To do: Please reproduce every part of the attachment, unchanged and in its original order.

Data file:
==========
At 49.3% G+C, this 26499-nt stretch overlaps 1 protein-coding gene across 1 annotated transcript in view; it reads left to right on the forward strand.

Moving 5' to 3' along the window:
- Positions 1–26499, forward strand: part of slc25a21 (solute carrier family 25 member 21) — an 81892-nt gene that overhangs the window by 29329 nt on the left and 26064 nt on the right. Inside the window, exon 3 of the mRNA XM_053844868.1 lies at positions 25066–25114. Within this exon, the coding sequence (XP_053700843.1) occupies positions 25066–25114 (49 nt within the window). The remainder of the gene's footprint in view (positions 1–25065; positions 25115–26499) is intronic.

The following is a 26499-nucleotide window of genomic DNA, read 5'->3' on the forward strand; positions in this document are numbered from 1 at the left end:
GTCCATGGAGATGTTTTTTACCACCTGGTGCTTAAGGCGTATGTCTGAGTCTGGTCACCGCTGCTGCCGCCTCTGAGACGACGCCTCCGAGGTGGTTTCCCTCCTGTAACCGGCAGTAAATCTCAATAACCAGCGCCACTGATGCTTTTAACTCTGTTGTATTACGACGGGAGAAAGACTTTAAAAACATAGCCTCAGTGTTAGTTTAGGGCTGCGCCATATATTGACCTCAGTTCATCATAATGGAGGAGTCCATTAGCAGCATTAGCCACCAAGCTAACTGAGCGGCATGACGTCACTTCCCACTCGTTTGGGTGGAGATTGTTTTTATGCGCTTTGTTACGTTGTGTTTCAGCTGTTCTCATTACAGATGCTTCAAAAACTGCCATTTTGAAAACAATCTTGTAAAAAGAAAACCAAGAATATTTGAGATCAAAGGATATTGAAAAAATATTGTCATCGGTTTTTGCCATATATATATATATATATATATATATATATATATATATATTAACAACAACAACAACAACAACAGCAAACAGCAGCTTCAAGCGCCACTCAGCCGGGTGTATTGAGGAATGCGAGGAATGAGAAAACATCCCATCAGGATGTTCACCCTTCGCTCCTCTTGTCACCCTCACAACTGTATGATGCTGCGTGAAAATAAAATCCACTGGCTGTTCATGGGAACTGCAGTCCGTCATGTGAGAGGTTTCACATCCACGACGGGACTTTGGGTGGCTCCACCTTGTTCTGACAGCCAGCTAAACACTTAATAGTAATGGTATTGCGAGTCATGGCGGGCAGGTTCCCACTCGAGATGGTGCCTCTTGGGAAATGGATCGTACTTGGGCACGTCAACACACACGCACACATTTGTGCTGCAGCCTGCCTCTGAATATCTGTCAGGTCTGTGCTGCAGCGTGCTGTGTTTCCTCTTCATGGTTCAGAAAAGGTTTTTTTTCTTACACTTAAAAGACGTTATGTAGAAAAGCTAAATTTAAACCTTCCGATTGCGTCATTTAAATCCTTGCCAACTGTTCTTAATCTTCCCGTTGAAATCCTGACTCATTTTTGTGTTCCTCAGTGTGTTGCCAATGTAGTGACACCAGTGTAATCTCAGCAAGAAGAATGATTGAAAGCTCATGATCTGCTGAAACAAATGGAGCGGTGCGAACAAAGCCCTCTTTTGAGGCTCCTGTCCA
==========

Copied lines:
At 49.3% G+C, this 26499-nt stretch overlaps 1 protein-coding gene across 1 annotated transcript in view; it reads left to right on the forward strand.

Moving 5' to 3' along the window:
- Positions 1–26499, forward strand: part of slc25a21 (solute carrier family 25 member 21) — an 81892-nt gene that overhangs the window by 29329 nt on the left and 26064 nt on the right. Inside the window, exon 3 of the mRNA XM_053844868.1 lies at positions 25066–25114. Within this exon, the coding sequence (XP_053700843.1) occupies positions 25066–25114 (49 nt within the window). The remainder of the gene's footprint in view (positions 1–25065; positions 25115–26499) is intronic.

The following is a 26499-nucleotide window of genomic DNA, read 5'->3' on the forward strand; positions in this document are numbered from 1 at the left end:
GTCCATGGAGATGTTTTTTACCACCTGGTGCTTAAGGCGTATGTCTGAGTCTGGTCACCGCTGCTGCCGCCTCTGAGACGACGCCTCCGAGGTGGTTTCCCTCCTGTAACCGGCAGTAAATCTCAATAACCAGCGCCACTGATGCTTTTAACTCTGTTGTATTACGACGGGAGAAAGACTTTAAAAACATAGCCTCAGTGTTAGTTTAGGGCTGCGCCATATATTGACCTCAGTTCATCATAATGGAGGAGTCCATTAGCAGCATTAGCCACCAAGCTAACTGAGCGGCATGACGTCACTTCCCACTCGTTTGGGTGGAGATTGTTTTTATGCGCTTTGTTACGTTGTGTTTCAGCTGTTCTCATTACAGATGCTTCAAAAACTGCCATTTTGAAAACAATCTTGTAAAAAGAAAACCAAGAATATTTGAGATCAAAGGATATTGAAAAAATATTGTCATCGGTTTTTGCCATATATATATATATATATATATATATATATATATATATATTAACAACAACAACAACAACAACAGCAAACAGCAGCTTCAAGCGCCACTCAGCCGGGTGTATTGAGGAATGCGAGGAATGAGAAAACATCCCATCAGGATGTTCACCCTTCGCTCCTCTTGTCACCCTCACAACTGTATGATGCTGCGTGAAAATAAAATCCACTGGCTGTTCATGGGAACTGCAGTCCGTCATGTGAGAGGTTTCACATCCACGACGGGACTTTGGGTGGCTCCACCTTGTTCTGACAGCCAGCTAAACACTTAATAGTAATGGTATTGCGAGTCATGGCGGGCAGGTTCCCACTCGAGATGGTGCCTCTTGGGAAATGGATCGTACTTGGGCACGTCAACACACACGCACACATTTGTGCTGCAGCCTGCCTCTGAATATCTGTCAGGTCTGTGCTGCAGCGTGCTGTGTTTCCTCTTCATGGTTCAGAAAAGGTTTTTTTTCTTACACTTAAAAGACGTTATGTAGAAAAGCTAAATTTAAACCTTCCGATTGCGTCATTTAAATCCTTGCCAACTGTTCTTAATCTTCCCGTTGAAATCCTGACTCATTTTTGTGTTCCTCAGTGTGTTGCCAATGTAGTGACACCAGTGTAATCTCAGCAAGAAGAATGATTGAAAGCTCATGATCTGCTGAAACAAATGGAGCGGTGCGAACAAAGCCCTCTTTTGAGGCTCCTGTCCA